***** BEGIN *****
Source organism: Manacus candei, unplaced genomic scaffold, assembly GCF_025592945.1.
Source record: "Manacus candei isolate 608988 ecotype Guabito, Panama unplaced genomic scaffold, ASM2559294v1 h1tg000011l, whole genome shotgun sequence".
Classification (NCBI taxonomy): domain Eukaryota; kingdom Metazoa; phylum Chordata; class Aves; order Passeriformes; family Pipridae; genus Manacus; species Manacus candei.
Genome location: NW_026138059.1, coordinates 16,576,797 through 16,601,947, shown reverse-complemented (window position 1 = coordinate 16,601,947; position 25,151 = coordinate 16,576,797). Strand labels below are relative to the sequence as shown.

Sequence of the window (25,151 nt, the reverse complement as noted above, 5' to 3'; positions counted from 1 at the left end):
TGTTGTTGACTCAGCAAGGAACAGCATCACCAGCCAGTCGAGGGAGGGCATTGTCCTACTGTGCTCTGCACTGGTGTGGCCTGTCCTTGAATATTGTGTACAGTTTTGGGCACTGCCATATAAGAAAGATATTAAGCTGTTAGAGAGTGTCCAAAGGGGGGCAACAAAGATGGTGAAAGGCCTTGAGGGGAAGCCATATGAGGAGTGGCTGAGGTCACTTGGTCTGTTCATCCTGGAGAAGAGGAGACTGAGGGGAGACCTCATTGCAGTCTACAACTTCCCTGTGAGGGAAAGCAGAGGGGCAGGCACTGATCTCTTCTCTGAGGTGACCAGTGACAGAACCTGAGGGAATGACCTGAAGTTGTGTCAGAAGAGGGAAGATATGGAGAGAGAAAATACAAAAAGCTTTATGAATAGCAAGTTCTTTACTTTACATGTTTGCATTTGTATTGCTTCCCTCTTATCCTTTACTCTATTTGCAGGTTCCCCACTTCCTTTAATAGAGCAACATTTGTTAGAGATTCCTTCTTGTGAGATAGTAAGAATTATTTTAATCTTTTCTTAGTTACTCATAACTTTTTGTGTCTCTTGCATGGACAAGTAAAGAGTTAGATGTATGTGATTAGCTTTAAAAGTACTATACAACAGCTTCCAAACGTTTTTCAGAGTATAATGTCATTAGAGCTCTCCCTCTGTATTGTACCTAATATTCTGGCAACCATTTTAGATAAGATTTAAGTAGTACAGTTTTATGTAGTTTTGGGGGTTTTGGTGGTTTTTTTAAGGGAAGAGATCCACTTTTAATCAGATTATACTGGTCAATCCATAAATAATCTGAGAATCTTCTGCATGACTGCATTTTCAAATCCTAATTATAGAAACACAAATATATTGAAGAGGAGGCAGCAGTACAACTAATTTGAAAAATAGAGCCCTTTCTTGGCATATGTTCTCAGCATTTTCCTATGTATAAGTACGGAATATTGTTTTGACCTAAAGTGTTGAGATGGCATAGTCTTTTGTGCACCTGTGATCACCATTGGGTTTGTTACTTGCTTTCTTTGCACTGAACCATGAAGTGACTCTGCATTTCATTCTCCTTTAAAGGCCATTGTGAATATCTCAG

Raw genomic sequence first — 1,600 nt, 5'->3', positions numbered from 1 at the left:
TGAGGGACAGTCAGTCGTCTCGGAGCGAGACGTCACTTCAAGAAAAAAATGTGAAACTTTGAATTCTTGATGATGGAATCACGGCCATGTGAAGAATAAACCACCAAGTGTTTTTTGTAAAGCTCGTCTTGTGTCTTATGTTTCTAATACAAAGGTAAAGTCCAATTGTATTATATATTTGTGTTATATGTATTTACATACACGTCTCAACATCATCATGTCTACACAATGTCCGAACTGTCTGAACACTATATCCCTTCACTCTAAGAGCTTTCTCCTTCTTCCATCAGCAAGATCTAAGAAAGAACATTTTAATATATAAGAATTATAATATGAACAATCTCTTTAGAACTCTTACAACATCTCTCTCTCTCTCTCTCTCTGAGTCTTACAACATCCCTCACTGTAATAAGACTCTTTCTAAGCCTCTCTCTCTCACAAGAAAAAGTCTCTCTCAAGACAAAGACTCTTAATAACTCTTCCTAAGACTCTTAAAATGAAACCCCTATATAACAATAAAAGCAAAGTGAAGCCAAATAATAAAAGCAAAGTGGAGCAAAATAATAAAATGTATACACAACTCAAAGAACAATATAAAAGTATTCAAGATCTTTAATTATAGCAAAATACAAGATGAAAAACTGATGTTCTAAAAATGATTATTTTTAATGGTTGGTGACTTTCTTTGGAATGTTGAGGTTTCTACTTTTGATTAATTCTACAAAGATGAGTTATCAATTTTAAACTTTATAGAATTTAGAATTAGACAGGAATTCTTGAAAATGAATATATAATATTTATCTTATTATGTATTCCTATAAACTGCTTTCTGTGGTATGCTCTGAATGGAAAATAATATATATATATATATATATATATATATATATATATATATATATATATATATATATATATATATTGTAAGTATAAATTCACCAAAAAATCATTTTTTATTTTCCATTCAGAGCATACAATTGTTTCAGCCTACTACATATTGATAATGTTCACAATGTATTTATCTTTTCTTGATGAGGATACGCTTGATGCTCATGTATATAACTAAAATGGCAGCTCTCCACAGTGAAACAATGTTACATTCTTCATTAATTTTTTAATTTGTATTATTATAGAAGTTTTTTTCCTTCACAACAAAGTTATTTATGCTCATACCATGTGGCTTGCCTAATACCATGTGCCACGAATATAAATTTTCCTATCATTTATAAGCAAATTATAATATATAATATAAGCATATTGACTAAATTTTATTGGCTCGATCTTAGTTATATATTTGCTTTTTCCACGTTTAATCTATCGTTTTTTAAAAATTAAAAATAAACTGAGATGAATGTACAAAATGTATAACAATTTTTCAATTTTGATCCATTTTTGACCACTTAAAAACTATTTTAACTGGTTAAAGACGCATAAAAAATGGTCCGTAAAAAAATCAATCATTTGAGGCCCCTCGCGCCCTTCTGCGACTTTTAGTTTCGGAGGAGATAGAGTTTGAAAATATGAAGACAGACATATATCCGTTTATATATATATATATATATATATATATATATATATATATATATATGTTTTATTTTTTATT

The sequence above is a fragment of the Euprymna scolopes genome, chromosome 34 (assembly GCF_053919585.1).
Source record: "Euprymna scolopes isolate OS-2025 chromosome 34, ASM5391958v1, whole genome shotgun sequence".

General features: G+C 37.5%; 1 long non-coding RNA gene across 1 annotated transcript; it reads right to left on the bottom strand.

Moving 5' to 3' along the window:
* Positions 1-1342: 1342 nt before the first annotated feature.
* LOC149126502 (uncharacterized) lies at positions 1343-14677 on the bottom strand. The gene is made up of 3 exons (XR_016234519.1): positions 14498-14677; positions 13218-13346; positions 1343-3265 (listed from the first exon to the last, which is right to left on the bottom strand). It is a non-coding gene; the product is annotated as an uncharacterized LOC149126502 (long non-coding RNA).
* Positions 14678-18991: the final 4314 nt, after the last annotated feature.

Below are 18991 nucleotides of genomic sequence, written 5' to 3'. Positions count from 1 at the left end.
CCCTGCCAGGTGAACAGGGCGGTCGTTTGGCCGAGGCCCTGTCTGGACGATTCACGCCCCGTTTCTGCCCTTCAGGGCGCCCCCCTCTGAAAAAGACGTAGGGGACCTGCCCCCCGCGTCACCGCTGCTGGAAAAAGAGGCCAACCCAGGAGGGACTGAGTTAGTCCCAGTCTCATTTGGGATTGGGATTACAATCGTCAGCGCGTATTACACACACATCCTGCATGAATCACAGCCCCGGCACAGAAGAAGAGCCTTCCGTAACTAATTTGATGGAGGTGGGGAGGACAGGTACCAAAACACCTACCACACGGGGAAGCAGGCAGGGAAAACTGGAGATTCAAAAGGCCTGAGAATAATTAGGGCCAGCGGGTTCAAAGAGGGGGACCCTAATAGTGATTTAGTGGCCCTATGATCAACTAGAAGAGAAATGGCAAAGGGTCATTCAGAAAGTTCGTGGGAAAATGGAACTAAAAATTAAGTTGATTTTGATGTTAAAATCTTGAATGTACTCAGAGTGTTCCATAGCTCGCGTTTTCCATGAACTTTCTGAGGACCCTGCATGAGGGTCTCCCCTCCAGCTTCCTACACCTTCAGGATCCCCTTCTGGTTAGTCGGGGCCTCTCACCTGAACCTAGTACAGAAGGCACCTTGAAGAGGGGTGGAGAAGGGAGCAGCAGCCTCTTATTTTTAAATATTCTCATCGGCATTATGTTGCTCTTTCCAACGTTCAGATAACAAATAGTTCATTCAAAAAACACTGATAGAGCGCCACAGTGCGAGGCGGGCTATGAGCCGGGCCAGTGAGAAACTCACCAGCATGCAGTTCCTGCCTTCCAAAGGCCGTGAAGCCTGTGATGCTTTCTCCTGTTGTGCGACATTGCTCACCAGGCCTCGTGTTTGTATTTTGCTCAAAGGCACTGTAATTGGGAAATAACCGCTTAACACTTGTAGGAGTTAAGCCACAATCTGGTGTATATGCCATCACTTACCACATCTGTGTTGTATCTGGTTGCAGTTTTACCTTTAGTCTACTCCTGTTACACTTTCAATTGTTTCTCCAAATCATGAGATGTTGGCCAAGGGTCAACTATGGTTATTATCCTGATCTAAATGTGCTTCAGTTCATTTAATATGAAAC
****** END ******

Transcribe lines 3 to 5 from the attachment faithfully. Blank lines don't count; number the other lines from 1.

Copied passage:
Classification (NCBI taxonomy): domain Eukaryota; kingdom Metazoa; phylum Chordata; class Aves; order Passeriformes; family Pipridae; genus Manacus; species Manacus candei.
Genome location: NW_026138059.1, coordinates 16,576,797 through 16,601,947, shown reverse-complemented (window position 1 = coordinate 16,601,947; position 25,151 = coordinate 16,576,797). Strand labels below are relative to the sequence as shown.

Sequence of the window (25,151 nt, the reverse complement as noted above, 5' to 3'; positions counted from 1 at the left end):